Special Coverage

Technique Provides Security for Multi-Robot Systems
Bringing New Vision to Laser Material Processing Systems
NASA Tests Lasers’ Ability to Transmit Data from Space
Converting from Hydraulic Cylinders to Electric Actuators
Automating Optimization and Design Tasks Across Disciplines
Vibration Tables Shake Up Aerospace and Car Testing
Supercomputer Cooling System Uses Refrigerant to Replace Water
Computer Chips Calculate and Store in an Integrated Unit
Electron-to-Photon Communication for Quantum Computing

Electrical Current Stemming From Algae

Stanford scientists have harnessed a tiny electrical current from algae cells. They found it at the very source of energy production – photosynthesis - and it may be the first step toward generating high-efficiency bioelectricity that doesn't give off carbon dioxide as a byproduct.

Posted in: GDM, News, News, Energy, Energy Efficiency, Energy Storage, Renewable Energy, Solar Power, Green Design & Manufacturing, Greenhouse Gases

Should human genes be patentable?

This week's question concerns the issue of gene patents. While some in the scientific community believe that human genes should not be exploited for commercial gain, others argue that a patent is a reward for years of expensive research that moves science forward.

What do you think? Should human genes be patentable?

Posted in: Question of the Week

Moving Toward a Carbon-based Solar Cell

To make large sheets of carbon available for light collection, Indiana University Bloomington chemists have attached what amounts to a 3D bramble patch to each side of the carbon sheet. The scientists say they were able to dissolve sheets containing as many as 168 carbon atoms, which is a first.

Posted in: GDM, News, News, Energy, Energy Efficiency, Renewable Energy, Solar Power

LED Bulb Replaces Incandescent Bulb

A 40-watt GE Energy Smart® LED bulb from GE Lighting (Cleveland, OH) will be available later this year or early 2011. The new LED bulb is expected to consume only 9 watts, provide a 77 percent energy savings, and produce nearly the same light output as a 40-watt incandescent bulb - while lasting more than 25 times as long.

Posted in: GDM, Products, Products, Energy, Energy Efficiency, Lighting

LED Edge-Lighting Solution

Global Lighting Technologies (GLT), Inc. (Brecksville, OH) now offers LED edge-lighting solutions that focus light into a high-performance backlight, or light guide. Because the LEDs are located on the edge of the light guide, there is better optical control for color and uniformity, fewer LEDs, better repeatability, and the thinnest possible lighting solution.

Posted in: GDM, Products, Products, Energy, Energy Efficiency, Lighting

Princeton's Plastics Hold Potential for Lowering Cost of Solar Panels

Princeton University engineers have developed translucent, malleable, and electricity-conducting plastics, which could represent a low-cost alternative to indium tin oxide (ITO) - an expensive conducting material currently used in solar panels.

Posted in: GDM, News, News, Energy, Energy Efficiency, Renewable Energy, Solar Power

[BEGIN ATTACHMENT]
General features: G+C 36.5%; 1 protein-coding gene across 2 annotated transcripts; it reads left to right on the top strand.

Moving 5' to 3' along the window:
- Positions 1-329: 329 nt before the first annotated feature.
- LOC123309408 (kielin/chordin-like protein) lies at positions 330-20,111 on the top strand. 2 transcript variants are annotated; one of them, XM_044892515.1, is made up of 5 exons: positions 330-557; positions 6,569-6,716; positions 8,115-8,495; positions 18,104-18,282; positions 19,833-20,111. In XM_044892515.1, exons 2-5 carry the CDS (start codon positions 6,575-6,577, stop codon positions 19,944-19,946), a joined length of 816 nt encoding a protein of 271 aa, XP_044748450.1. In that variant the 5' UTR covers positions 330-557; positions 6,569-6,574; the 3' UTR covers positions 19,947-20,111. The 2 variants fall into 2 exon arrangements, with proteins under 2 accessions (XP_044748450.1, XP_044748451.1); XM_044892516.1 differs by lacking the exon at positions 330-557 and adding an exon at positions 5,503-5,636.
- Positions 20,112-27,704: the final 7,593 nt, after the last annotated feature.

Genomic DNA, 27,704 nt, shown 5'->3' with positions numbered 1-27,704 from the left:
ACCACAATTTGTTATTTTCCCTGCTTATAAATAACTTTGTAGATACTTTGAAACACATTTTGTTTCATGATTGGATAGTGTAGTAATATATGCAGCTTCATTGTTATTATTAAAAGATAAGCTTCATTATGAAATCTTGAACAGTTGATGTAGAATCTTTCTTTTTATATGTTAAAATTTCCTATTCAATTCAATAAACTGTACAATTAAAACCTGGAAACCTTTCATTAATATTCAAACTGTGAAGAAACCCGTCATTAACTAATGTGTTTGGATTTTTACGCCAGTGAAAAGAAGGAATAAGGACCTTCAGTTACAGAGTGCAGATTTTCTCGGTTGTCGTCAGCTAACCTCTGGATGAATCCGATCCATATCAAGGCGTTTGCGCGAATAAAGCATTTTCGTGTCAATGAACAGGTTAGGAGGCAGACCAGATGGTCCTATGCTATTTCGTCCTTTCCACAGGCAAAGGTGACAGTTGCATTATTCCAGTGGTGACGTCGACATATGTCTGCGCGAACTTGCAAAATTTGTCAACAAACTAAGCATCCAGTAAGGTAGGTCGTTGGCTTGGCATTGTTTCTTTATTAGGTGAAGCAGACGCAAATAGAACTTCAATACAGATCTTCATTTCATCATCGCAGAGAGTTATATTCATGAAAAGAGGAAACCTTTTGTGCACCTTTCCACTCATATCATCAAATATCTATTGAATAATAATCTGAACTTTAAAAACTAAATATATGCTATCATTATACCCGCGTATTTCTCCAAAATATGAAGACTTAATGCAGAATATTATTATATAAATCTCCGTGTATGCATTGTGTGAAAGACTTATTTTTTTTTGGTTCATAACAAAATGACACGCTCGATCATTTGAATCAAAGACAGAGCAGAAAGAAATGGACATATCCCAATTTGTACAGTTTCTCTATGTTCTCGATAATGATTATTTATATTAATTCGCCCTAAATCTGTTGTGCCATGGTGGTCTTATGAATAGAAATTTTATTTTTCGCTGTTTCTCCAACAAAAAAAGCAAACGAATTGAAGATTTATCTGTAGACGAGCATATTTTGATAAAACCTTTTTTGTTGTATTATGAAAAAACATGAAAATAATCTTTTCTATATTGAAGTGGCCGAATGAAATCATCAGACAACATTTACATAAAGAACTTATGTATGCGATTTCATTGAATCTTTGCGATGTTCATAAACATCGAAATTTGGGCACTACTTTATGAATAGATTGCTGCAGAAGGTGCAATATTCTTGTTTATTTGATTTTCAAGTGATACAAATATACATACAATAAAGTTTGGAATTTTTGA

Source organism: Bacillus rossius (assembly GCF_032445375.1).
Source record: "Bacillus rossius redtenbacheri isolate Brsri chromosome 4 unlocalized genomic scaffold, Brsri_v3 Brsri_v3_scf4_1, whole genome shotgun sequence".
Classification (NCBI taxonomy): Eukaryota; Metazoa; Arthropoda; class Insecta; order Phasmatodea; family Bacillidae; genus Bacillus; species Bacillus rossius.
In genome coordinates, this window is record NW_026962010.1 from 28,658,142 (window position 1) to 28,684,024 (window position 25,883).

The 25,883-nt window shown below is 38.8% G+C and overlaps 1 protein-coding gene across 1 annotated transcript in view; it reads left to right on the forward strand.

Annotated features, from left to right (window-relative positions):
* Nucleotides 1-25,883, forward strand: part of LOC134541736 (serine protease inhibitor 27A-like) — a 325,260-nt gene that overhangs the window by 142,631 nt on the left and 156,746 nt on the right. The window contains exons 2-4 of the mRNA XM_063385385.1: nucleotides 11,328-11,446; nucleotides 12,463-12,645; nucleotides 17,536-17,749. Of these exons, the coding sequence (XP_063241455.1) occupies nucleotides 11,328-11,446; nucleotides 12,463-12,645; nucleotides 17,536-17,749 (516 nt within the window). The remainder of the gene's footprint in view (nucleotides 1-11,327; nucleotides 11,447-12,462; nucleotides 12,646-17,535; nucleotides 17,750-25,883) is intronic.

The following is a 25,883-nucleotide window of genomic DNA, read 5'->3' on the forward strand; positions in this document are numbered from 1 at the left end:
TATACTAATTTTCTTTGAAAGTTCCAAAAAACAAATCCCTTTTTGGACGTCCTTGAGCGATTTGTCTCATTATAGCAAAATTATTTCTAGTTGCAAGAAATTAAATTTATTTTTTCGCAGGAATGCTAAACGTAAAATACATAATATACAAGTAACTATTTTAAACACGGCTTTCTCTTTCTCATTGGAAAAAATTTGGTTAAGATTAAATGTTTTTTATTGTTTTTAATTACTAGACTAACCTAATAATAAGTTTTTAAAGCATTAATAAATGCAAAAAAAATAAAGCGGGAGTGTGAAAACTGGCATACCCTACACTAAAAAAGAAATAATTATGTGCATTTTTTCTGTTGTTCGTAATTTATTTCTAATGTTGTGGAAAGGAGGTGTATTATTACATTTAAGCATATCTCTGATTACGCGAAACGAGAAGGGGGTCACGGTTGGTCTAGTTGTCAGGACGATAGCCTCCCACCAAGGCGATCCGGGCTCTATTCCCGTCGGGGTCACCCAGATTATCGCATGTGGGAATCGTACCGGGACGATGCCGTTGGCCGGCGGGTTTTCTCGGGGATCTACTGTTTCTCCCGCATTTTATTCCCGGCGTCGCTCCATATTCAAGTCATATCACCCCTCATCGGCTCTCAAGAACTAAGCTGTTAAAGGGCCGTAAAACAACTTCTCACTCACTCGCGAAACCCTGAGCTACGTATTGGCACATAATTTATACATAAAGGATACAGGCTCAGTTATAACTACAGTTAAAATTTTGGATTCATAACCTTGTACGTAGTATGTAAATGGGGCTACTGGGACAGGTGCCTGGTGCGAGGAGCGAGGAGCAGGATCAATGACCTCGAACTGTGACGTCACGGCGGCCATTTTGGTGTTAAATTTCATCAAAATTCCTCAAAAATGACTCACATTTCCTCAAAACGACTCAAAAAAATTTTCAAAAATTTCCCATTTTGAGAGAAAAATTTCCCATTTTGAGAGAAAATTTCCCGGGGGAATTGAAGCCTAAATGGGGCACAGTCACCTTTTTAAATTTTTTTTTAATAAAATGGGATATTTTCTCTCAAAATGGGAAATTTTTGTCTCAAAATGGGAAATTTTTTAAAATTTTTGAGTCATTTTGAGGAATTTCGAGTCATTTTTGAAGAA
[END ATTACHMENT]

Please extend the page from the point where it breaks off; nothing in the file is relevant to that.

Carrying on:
New Path to Solar Energy Via Solid-State Photovoltaics

Berkeley Lab researchers have found a new mechanism by which the photovoltaic effect can take place in semiconductor thin-films. This new route to energy production overcomes the bandgap voltage limitation that continues to plague conventional solid-state solar cells.

Posted in: GDM, News, News, Energy, Energy Efficiency, Renewable Energy, Solar Power

Using Aspheres To Increase Optical System Performance

In a perfect imaging system, light exists as a spherical wave that converges to form a point image. However, in practice wavefront aberrations act to perturb the wavefront from its ideal spherical shape, which can degrade image quality. The appropriate use of ashperical lenses in an optical system can improve performance with a minimum addition of optical elements.

Posted in: Articles, Optics, Photonics, Calibration, Optics

Monitoring Carbon Composite Structures With Optical Fiber Sensors

Fiber reinforced polymer composites are revolutionizing the design of large, high-performance structures in the aerospace, marine and power generation industries due to their advantages in areas such as corrosion resistance, specific strength and tailorability. The use of carbon fiber reinforced composites, the most common and lightest of the “non-exotic” composite materials, is now very widespread. The maiden flight of The Boeing Company’s new 787 Dreamliner, the first commercial aircraft to use composites for most of its construction in December of 2009, is a stark example of just how far carbon fiber composite materials have come in the last 50 years: from hockey sticks, tennis rackets and R&D labs, to carrying us from here to there at 500+ mph.

Posted in: Articles, Optics, Photonics, Sensors, Fiber optics, Sensors and actuators, Composite materials, Polymers, Performance tests

Focusing Light Beams To Improve Atomic-Vapor Optical Buffers

Atomic-vapor optical buffers could be made to perform more nearly optimally.

Specially designed focusing of light beams has been proposed as a means of improving the performances of optical buffers based on cells containing hot atomic vapors (e.g., rubidium vapor). There is also a companion proposal to improve performance by use of incoherent optical pumping under suitable conditions.

Posted in: Briefs, ptb catchall, Physical Sciences, Lasers, Performance upgrades

The U.S. Government does not endorse any commercial product, process, or activity identified on this web site.